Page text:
Young people are largely responsible for driving a resurgence in city-centre living, according to Urban demographics: Where people live and work in England and Wales, a new report from the think tank Centre for Cities. This shows that the population of large city centres in England and Wales almost doubled between 2001 and 2011, an increase which was driven mainly by residents aged 20–29, who tripled in number, and now make up almost half (49%) of the total.
This report is the first publication from a major two-part study that the Centre for Cities is undertaking, which should produce its final report in November 2015, using polling data and four case-study cities to investigate these patterns of urbanisation. Given the economic barriers that this generation faces to saving and achieving home-ownership, it is interesting to wonder to what extent these trends are explained by choice.
Young men and women about town?
These trends appears to herald a reversal in the long-term decline of city centres, many of which were battling throughout the 1980s and 1990s against powerful currents of deindustrialisation and suburbanisation.
The report suggests a number of positive explanations for why growing numbers of young people could be choosing to live in cities. The benefit of being closer to where there are more highly-skilled jobs is likely to be one important factor, as many such industries now seem to be clustering in city centres. The report also suggests that the growth of higher education has been significant, particularly in the North and the Midlands, where clusters of new-build student accommodation have been developed in urban centres. Lifestyle factors, such as close proximity to shopping and nightlife, have also made city centres more attractive.
… or prisoners of geography?
The reasons suggested above could be described as the optimistic scenario – one that argues that young people are largely choosing to live in city centres because it improves their lives in various ways. However, there is also a pessimistic scenario under which young people could be having to compromise their quality of life due to economic factors which are beyond their control.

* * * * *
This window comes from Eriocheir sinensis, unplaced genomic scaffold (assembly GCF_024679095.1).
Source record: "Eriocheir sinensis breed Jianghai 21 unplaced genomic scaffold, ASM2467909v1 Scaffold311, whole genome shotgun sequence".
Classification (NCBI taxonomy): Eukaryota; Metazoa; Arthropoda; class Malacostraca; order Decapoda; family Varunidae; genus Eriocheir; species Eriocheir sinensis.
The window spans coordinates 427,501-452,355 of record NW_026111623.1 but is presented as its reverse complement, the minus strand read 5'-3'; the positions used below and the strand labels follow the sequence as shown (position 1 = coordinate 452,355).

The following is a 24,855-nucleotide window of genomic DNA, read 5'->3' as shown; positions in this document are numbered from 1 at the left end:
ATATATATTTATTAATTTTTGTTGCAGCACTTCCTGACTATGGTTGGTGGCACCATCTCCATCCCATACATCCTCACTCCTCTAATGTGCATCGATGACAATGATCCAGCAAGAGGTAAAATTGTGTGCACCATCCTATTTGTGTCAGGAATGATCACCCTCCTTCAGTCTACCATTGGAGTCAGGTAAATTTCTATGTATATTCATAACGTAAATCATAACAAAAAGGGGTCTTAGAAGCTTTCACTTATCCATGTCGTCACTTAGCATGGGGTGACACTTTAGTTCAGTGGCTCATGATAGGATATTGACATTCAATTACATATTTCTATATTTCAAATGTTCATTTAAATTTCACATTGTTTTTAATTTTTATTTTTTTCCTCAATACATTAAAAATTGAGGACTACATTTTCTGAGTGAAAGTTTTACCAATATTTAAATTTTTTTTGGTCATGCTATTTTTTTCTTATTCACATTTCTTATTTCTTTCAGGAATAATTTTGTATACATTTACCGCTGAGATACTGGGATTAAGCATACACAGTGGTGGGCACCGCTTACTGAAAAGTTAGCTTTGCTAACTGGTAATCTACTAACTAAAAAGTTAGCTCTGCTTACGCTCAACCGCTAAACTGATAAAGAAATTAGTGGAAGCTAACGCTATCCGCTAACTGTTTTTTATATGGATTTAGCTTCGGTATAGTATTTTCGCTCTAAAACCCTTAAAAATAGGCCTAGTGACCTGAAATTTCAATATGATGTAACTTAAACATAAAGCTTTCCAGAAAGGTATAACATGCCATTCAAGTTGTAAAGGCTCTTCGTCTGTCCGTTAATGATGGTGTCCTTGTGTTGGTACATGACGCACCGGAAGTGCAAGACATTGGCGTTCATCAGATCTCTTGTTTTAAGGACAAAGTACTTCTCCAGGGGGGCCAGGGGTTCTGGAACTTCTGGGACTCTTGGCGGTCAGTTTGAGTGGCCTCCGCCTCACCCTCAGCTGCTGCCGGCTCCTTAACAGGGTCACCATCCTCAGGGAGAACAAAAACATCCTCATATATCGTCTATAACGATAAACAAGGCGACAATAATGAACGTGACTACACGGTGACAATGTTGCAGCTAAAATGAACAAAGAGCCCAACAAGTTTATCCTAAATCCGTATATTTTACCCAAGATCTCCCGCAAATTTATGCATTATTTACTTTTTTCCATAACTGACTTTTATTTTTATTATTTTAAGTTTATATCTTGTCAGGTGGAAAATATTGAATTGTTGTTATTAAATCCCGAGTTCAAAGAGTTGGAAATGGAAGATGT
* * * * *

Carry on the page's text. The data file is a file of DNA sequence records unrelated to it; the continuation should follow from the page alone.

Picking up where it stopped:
The Centre for Cities report highlights some issues about this trend which should be of concern to policy-makers: the share of city-centre households being classed as “over-crowded” rose by 69% between 2001 and 2011, and it notes that many young people are having to pay extremely high prices to be able to live in these areas.
The report notes that the traditional life-cycle pattern of urbanisation is clearly being seen in many cities, whereby people start moving out to the suburbs once they get older and/or form couples and have children. By contrast, the profile of young city-centre dwellers is overwhelmingly single – barely a fifth (22%) are married or in civil partnerships.
This invites the obvious question of whether these patterns will still continue as today’s young urbanites get older, given that many of them are having to spend so much on rent that they cannot afford the deposit required to get on the property ladder. Many people expect the future of English housing will involve an ever-growing proportion of renters, so how will this influence patterns of family formation and urbanisation? Are we looking at a future in which large numbers of people start raising children and settling permanently in the middles of cities, which would have considerable impacts for public services?
Hopefully, the second report in this very interesting project will help shed some light on these questions when it arrives later on in 2015.